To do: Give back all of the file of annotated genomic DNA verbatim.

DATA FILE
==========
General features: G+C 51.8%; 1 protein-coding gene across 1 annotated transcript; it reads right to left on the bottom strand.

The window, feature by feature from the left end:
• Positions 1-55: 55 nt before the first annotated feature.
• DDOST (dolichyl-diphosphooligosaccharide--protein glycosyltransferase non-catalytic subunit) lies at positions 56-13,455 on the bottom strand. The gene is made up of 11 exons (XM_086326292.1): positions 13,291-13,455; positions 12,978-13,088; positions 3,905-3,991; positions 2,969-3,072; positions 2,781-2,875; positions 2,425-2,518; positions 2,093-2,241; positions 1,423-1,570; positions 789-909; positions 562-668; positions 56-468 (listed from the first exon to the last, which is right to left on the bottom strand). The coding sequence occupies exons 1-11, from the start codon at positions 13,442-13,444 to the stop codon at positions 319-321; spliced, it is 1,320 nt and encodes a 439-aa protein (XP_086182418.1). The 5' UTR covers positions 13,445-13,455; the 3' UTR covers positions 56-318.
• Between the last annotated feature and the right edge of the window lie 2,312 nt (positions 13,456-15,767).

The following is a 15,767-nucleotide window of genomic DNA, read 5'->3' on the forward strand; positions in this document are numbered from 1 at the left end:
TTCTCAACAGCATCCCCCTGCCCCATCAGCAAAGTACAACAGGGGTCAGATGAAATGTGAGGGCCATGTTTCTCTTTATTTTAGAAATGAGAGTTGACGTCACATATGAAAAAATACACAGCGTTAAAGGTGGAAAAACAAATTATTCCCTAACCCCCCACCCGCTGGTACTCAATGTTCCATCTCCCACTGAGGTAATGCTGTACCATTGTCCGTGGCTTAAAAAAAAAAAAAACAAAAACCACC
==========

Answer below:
General features: G+C 51.8%; 1 protein-coding gene across 1 annotated transcript; it reads right to left on the bottom strand.

The window, feature by feature from the left end:
• Positions 1-55: 55 nt before the first annotated feature.
• DDOST (dolichyl-diphosphooligosaccharide--protein glycosyltransferase non-catalytic subunit) lies at positions 56-13,455 on the bottom strand. The gene is made up of 11 exons (XM_086326292.1): positions 13,291-13,455; positions 12,978-13,088; positions 3,905-3,991; positions 2,969-3,072; positions 2,781-2,875; positions 2,425-2,518; positions 2,093-2,241; positions 1,423-1,570; positions 789-909; positions 562-668; positions 56-468 (listed from the first exon to the last, which is right to left on the bottom strand). The coding sequence occupies exons 1-11, from the start codon at positions 13,442-13,444 to the stop codon at positions 319-321; spliced, it is 1,320 nt and encodes a 439-aa protein (XP_086182418.1). The 5' UTR covers positions 13,445-13,455; the 3' UTR covers positions 56-318.
• Between the last annotated feature and the right edge of the window lie 2,312 nt (positions 13,456-15,767).

The following is a 15,767-nucleotide window of genomic DNA, read 5'->3' on the forward strand; positions in this document are numbered from 1 at the left end:
TTCTCAACAGCATCCCCCTGCCCCATCAGCAAAGTACAACAGGGGTCAGATGAAATGTGAGGGCCATGTTTCTCTTTATTTTAGAAATGAGAGTTGACGTCACATATGAAAAAATACACAGCGTTAAAGGTGGAAAAACAAATTATTCCCTAACCCCCCACCCGCTGGTACTCAATGTTCCATCTCCCACTGAGGTAATGCTGTACCATTGTCCGTGGCTTAAAAAAAAAAAAAACAAAAACCACC